Tuesday, June 13, 2006

Davis Calculus Teacher Retiring After 50 Years

It's not often I find something nice to say about the City of Davis, a cowtown just west of Sacramento with its own University of California campus. It's a very liberal place, one I sometimes describe as Berkeley-lite.

But this post has nothing to do with the City of Davis. It has to do with a 78-year-old woman retiring after 50 years of teaching math, including calculus.

From the major Sacramento newspaper:

Students who had yet to take her advanced calculus class absolutely feared her. There was no joking around when she was teaching. She gave two hours of homework every night, and if you didn't do it you were docked 10 points, whether your dog ate it or your grandma had a heart attack. Behind her back, some students referred to her as the Molden-ator, so scary was she.

Moldenhauer has been teaching the same way at Davis High School for 50 years...

In recent years, students in Moldenhauer's calculus classes have taken to wearing "I survived the Moldenhauer" T-shirts after the final exam. It's a sign that they admire her devotion to teaching and appreciate just how hard she has pushed them. It's also a tongue-in-cheek acknowledgment that, hey, enough already...

She began her teaching career after graduating from Iowa State University with a degree in physics. She took a job at Central High School in Omaha, Neb. She was recruited by General Electric to work as an electrical engineer, spending an unhappy three years at a job that bored her. She returned to teaching, then set out with friend Vivian Nesbitt in a green Pontiac convertible, heading west and interviewing in several cities along the way. The former Joanne Gatz settled on Davis High and its student body of 300.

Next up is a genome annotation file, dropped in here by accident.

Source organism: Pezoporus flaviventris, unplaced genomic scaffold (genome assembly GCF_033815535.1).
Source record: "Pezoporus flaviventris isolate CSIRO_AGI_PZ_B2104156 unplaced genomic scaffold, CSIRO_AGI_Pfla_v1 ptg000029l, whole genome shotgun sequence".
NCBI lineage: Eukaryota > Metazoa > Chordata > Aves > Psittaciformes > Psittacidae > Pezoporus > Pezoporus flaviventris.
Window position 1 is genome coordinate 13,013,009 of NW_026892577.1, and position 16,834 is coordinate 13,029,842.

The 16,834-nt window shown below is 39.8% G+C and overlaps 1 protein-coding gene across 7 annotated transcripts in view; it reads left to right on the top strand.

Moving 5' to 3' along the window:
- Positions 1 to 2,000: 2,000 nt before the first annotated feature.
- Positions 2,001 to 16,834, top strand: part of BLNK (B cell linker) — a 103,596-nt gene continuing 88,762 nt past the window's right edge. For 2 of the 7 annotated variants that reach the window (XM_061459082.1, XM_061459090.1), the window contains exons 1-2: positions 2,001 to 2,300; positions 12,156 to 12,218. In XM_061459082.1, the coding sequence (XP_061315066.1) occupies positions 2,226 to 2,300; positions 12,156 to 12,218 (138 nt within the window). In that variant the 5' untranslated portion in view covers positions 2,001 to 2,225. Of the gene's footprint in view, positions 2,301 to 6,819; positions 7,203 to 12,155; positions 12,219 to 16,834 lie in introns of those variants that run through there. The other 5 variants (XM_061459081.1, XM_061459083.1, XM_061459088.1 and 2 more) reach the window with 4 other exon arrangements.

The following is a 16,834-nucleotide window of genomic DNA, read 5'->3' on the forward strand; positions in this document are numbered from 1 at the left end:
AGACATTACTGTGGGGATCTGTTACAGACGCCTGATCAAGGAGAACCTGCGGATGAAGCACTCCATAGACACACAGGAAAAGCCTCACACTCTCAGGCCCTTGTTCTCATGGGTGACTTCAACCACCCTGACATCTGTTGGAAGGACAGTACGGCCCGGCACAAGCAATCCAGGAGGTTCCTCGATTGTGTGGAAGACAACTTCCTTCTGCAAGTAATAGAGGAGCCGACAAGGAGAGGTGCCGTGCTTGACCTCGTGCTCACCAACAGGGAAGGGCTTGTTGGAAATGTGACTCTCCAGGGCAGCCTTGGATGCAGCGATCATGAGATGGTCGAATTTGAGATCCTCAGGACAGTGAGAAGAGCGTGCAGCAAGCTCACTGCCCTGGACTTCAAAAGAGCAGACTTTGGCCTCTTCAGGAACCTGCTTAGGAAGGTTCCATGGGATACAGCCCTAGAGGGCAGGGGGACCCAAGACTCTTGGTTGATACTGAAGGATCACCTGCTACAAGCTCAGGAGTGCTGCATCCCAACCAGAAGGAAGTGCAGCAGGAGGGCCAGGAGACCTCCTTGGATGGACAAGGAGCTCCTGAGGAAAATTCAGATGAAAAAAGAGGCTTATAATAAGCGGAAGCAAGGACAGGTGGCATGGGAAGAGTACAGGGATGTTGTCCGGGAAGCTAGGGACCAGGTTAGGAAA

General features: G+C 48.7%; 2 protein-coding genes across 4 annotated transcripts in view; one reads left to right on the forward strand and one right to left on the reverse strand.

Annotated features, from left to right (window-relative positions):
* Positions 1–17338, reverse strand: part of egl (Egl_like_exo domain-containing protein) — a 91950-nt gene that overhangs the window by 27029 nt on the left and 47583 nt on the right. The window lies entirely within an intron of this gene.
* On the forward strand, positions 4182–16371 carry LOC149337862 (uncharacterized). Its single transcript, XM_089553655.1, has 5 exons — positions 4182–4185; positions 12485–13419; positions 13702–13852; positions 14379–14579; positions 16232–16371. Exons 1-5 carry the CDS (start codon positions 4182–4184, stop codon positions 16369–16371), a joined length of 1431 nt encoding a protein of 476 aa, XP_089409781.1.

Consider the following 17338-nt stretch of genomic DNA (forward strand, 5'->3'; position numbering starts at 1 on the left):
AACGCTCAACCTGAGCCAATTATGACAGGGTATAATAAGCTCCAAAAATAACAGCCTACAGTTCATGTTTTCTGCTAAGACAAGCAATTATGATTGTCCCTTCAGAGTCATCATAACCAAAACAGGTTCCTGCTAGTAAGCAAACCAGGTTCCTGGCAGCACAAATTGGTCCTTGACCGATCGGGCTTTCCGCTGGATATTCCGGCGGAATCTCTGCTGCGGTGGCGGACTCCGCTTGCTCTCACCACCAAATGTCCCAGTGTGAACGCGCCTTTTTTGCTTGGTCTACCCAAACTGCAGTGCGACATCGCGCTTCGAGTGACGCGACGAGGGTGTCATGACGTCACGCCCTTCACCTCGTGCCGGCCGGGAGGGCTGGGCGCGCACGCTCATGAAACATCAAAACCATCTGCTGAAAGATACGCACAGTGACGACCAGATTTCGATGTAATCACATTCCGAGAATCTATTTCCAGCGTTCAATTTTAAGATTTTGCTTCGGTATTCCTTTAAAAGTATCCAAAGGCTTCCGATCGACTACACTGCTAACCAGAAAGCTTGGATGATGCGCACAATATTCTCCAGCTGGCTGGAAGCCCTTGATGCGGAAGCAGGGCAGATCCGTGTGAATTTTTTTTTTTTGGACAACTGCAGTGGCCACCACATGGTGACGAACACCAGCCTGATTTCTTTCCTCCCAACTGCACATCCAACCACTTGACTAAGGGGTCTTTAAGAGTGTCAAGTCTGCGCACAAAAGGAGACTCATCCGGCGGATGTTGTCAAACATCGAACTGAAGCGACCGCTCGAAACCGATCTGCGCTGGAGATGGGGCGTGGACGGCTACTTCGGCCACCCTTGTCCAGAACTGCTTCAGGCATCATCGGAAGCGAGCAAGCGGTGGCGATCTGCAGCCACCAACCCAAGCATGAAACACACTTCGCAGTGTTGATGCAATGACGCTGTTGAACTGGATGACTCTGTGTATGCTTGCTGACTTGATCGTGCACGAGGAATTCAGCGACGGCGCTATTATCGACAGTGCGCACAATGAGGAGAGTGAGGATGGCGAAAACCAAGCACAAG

Her salary was $3,600 and she was paying $100 a month rent. In 1962, she married Leonard "Red" Moldenhauer, and the couple bought their home for $15,000. In 1964, her husband bought her a bike, which she rides to this day. She has also been a member of Davis Lutheran Church since she arrived in town...

Even many of her former students retired before she did -- like Mary Kroeger.

"She was very strait-laced, very demanding," said Kroeger, 60, a retired accountant who took calculus from "Miss Gatz" in 1961. "One thing she taught me was to go home and do your homework first, then go on with your life. To me, she walks on water. I have always really liked her."

Here's hoping she enjoys retirement as much as she enjoyed teaching.


Robert said...

I think it's no accident that the teachers with the greatest staying power are the ones with the highest standards and biggest expectations. And who don't care a bit for whether they are looking cool to, or are befriended by, their students.

Good post.

rightwingprof said...

Sounds exactly like Edith Wilson, my high school math teacher -- who was one of the most loved teachers in the high school, and a hardliner.

Darren said...

The president's wife? =)